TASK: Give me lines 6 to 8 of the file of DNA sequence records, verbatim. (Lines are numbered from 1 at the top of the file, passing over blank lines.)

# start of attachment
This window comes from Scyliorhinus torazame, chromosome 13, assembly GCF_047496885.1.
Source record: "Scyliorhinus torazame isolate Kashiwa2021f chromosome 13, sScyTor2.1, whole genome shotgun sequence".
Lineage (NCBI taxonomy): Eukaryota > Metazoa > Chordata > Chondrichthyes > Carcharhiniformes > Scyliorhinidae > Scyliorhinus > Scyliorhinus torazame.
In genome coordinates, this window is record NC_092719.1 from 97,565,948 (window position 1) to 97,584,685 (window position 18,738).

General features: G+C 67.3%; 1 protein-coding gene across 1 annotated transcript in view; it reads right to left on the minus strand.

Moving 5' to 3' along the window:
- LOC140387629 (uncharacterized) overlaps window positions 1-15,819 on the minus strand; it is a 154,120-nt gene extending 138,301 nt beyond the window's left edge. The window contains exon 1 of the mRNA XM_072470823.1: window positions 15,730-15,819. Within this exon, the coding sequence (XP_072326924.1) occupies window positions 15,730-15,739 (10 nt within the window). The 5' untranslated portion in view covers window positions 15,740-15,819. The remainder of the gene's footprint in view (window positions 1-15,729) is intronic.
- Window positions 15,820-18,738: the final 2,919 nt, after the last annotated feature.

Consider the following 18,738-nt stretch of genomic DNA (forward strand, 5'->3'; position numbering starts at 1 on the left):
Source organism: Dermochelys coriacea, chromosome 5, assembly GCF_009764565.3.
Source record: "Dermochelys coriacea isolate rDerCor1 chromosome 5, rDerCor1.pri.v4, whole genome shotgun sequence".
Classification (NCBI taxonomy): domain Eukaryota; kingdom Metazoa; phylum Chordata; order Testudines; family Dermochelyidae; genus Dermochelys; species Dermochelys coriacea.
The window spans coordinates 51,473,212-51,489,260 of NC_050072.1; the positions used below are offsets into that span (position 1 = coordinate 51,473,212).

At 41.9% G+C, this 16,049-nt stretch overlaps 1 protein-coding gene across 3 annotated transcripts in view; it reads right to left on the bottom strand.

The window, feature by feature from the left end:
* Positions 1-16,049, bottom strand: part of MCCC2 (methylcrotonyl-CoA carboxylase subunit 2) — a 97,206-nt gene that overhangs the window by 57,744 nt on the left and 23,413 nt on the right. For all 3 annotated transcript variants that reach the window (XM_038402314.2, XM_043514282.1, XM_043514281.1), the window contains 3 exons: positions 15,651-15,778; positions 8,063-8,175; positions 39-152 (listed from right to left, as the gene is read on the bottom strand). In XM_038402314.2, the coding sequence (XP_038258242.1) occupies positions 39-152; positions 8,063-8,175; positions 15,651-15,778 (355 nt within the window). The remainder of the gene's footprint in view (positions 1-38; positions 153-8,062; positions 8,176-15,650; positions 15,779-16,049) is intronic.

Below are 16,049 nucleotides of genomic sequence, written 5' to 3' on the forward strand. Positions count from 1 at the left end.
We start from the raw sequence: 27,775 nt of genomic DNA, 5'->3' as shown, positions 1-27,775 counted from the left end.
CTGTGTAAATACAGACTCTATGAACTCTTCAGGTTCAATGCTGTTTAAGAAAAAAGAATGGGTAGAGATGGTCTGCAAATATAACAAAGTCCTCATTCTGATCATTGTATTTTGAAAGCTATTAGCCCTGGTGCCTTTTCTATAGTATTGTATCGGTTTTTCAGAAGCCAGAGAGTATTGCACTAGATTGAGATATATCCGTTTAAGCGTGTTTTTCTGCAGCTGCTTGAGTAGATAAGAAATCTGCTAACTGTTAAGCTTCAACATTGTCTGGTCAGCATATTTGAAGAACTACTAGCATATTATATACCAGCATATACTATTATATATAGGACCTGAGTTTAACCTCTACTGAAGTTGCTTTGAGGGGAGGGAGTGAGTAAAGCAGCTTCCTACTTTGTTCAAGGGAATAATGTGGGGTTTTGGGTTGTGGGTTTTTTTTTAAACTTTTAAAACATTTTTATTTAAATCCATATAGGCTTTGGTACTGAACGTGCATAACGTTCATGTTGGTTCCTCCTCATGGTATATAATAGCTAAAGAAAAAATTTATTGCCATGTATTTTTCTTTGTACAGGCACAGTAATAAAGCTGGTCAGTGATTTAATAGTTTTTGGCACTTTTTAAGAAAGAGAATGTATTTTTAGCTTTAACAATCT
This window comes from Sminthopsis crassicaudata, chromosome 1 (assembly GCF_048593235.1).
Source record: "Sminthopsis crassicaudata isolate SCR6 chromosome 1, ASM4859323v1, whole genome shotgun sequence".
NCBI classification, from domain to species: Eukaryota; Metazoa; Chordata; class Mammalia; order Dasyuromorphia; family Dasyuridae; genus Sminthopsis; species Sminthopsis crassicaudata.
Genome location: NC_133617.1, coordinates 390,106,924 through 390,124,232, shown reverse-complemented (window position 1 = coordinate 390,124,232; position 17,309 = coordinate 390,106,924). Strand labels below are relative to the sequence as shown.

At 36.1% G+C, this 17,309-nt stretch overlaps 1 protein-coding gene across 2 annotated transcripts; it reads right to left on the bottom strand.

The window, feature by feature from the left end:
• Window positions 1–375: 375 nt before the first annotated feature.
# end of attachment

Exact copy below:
Moving 5' to 3' along the window:
- LOC140387629 (uncharacterized) overlaps window positions 1-15,819 on the minus strand; it is a 154,120-nt gene extending 138,301 nt beyond the window's left edge. The window contains exon 1 of the mRNA XM_072470823.1: window positions 15,730-15,819. Within this exon, the coding sequence (XP_072326924.1) occupies window positions 15,730-15,739 (10 nt within the window). The 5' untranslated portion in view covers window positions 15,740-15,819. The remainder of the gene's footprint in view (window positions 1-15,729) is intronic.
- Window positions 15,820-18,738: the final 2,919 nt, after the last annotated feature.